By Wes Goldberg
Special to S.F. Examiner
OAKLAND — The Golden State Warriors have had a tendency this season to dig themselves into holes early. Tuesday night’s 128-95 loss to the Boston Celtics was no different.
“Right from the beginning, just the level of competition wasn’t where it needed to be,” said Warriors head coach Steve Kerr. “It looked to me like we were jogging up the floor. You can’t play basketball jogging. You’ve got to sprint. Your cuts have to be hard and you got to be going all out and we did not go all out. It was embarrassing.”
Slow starts have dogged Golden State in recent games. Sometimes the Warriors can shoot their way out of it, having recently overcome an early deficit to beat the Philadelphia 76ers thanks to Stephen Curry’s fourth-quarter flurry. This time, however, it was too much.
Golden State fell behind 11-0 within the first three minutes, forcing Kerr to call an early timeout after Celtics forward Marcus Morris scored off a turnover.
“Tonight was mostly bad execution on the offensive end,” Curry said. “Didn’t really put any pressure on them in the first three or four minutes, and then you compound that with not getting any stops, a couple of breakdowns in communication and they made some tough shots. Then you look up and it’s 11-0.”
The Warriors entered halftime down 25. A brief run in the third quarter cut the lead to 17 but Golden State failed to get closer than that in the second half.
Tensions boiled over in the fourth quarter, as DeMarcus Cousins lowered a shoulder on Celtics center Aron Baynes. He picked up a technical foul after he taunted Baynes and shoved Celtics Jayson Tatum and Terry Rozier. Both teams pulled their starters shortly after.
Turnovers (22 to Boston’s 11) and a bench weakened by the absences of Klay Thompson (right knee soreness) and Kevon Looney (right pelvic soreness) contributed to the lopsided loss, but a porous defense was the primary culprit. The Warriors left lanes to the rim and shooters beyond the arc open for most of the game.
“I have to do a better job as a coach of putting people in the right places and making sure we are in a position to succeed,” Kerr said. “Again, it starts with effort, it starts with engagement and the level of intensity to do anything. Doesn’t matter what you are doing or what the scheme is, you have to be able to get out there and compete. That’s where it starts.”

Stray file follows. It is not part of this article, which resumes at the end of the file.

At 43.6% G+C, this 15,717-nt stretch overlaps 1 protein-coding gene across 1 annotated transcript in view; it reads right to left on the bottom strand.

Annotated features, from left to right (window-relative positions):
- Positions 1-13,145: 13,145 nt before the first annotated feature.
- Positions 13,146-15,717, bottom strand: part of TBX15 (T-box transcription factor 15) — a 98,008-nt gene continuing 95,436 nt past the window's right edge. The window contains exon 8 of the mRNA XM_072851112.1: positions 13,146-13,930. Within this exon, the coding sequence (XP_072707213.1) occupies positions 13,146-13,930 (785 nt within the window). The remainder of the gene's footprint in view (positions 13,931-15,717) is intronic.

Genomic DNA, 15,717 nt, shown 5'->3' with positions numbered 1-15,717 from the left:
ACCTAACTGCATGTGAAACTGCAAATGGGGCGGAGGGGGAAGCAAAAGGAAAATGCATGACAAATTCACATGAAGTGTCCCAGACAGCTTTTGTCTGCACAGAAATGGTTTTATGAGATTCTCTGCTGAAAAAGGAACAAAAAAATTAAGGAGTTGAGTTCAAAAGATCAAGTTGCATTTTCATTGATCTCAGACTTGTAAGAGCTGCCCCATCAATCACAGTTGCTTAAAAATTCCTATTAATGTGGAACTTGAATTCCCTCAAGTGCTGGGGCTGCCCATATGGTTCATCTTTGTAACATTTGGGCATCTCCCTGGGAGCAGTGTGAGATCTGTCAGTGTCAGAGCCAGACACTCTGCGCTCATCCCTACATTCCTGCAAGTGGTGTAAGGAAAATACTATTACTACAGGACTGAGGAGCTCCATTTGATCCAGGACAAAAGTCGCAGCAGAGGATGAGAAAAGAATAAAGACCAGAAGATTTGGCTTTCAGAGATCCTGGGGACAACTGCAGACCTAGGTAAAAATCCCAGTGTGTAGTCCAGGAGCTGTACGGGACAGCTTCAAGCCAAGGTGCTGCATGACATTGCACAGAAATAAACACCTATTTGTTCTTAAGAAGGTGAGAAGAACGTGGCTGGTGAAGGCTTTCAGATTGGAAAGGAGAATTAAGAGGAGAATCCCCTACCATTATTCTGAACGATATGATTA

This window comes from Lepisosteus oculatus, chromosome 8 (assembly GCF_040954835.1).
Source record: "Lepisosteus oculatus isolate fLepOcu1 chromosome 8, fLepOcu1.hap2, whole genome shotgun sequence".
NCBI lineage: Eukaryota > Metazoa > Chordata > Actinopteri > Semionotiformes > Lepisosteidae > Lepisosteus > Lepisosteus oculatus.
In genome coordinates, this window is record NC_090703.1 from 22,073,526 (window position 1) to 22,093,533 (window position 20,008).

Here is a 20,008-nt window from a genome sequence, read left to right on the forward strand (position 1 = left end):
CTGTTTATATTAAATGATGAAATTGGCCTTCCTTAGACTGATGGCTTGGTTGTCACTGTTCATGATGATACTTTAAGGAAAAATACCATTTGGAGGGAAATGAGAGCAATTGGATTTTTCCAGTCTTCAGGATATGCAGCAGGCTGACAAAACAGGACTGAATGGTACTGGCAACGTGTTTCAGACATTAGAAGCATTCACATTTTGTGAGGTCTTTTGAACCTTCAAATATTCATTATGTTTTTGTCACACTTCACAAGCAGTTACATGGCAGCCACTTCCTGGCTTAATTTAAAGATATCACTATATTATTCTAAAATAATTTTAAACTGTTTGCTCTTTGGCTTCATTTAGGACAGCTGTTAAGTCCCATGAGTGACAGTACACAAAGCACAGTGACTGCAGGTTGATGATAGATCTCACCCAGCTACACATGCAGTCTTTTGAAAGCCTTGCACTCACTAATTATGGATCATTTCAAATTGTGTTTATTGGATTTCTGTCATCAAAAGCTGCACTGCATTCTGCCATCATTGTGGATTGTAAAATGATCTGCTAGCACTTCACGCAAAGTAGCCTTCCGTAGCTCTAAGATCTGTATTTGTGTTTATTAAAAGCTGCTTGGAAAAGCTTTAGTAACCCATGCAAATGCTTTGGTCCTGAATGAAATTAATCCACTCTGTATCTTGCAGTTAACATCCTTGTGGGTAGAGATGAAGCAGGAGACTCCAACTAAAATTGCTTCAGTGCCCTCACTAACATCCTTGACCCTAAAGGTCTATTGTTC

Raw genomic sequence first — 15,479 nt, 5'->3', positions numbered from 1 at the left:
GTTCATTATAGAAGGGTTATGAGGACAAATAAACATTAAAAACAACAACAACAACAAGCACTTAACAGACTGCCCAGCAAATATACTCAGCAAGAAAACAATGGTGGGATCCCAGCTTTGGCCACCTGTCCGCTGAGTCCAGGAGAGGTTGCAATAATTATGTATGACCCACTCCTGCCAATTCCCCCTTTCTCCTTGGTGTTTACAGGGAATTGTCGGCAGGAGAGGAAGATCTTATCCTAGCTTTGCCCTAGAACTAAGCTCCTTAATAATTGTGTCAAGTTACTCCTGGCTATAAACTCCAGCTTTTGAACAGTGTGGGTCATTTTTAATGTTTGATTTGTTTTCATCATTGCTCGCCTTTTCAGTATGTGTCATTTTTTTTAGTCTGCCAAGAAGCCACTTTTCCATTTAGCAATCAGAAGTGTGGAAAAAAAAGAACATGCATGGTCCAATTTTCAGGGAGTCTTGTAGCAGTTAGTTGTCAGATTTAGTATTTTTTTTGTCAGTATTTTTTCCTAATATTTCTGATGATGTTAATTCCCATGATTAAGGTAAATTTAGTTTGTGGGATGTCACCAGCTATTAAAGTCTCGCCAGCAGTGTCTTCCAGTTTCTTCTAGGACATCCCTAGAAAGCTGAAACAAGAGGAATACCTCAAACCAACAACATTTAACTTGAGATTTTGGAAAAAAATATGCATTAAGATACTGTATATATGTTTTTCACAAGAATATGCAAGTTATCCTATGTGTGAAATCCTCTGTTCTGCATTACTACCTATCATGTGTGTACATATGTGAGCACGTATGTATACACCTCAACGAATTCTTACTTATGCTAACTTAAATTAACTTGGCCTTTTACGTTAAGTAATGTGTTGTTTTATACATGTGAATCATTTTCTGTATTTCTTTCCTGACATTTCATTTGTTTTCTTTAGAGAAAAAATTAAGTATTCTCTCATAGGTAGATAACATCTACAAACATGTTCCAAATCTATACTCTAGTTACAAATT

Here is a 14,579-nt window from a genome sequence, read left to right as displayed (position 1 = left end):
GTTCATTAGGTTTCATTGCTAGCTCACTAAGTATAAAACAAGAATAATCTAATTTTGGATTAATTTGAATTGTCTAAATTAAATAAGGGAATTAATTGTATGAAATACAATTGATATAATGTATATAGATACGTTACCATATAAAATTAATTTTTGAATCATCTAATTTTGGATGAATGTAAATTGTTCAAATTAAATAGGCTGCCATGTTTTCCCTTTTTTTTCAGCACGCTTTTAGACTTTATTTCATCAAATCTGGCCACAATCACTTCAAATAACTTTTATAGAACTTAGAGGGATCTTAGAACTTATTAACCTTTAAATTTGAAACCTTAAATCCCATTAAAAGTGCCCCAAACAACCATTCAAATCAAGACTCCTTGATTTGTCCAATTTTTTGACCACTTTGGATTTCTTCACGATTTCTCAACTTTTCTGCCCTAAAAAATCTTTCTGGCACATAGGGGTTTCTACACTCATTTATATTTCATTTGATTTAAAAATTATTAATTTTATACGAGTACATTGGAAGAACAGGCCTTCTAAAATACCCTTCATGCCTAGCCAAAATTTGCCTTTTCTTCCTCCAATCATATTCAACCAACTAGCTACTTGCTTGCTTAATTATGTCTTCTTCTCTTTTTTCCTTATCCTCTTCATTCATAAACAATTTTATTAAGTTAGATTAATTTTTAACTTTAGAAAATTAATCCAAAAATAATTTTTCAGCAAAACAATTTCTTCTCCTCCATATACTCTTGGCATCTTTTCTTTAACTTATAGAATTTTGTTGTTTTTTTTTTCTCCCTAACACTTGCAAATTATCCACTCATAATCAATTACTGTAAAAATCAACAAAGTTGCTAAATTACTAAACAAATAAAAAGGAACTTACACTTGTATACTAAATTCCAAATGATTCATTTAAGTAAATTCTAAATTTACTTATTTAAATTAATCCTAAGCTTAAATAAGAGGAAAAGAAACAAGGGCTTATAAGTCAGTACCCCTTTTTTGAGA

The Warriors were without Thompson for the second straight game, and Kerr’s rotation of shooting guards failed to yield many positive results. Alfonzo McKinnie, Damion Lee and Jacob Evans (called up from Golden State’s G-League affiliate in Santa Cruz Tuesday morning) combined to score 17 points on 8-of-23 shooting.
“There’s no replacement for a guy like Klay, you’ve got to try to do it by committee and tonight we didn’t,” Curry said.
Kevin Durant’s shooting struggles underscored Thompson’s absence. Durant didn’t convert his second field goal attempt until 3:53 left in the second quarter, and finished with 18 points on 5-of-16 shooting. Curry paced the Warriors with 23 points, but no other starter made more than one 3-pointer and the bench was outscored 68 to 32 against a Celtics team very much in line with what many NBA observers predicted in the preseason.
On a nationally televised stage, they took advantage of mismatches, willingly moved the ball in head coach Brad Stevens’ offense (38 assists) and leaned on their skill to make tough shots, led by Gordon Hayward (30 points on 12-of-16 shooting, seven rebounds) and Kyrie Irving (19 points, 11 assists).
“They were just moving the ball, everybody was a threat out there on on the floor and they were just making shots,” Curry said.
Golden State entered Tuesday night with a 4-4 record against the Eastern Conference’s top teams. The defeat gives them a losing record in games against the Celtics, Philadelphia 76ers, Toronto Raptors, Milwaukee Bucks and Indiana Pacers — teams they could potentially see in the NBA Finals.
On Friday, the Warriors will turn their attention back to the Western Conference standings, with a chance to extend the lead for the No. 1 seed at Oracle against the second-place Denver Nuggets. Thompson and Looney may be available, but it was the missing “intensity” that Warriors players and coaches pointed to after the game. With 19 games left before the postseason, the Warriors will have time to find it.
“There is a subtle confidence that we’ve been here before and that when the lights are bright we show up. There’s a balance somewhere in the middle there,” Curry said. “Can’t have nights like tonight though, when a team just pounces on you and embarrasses you on your home floor.”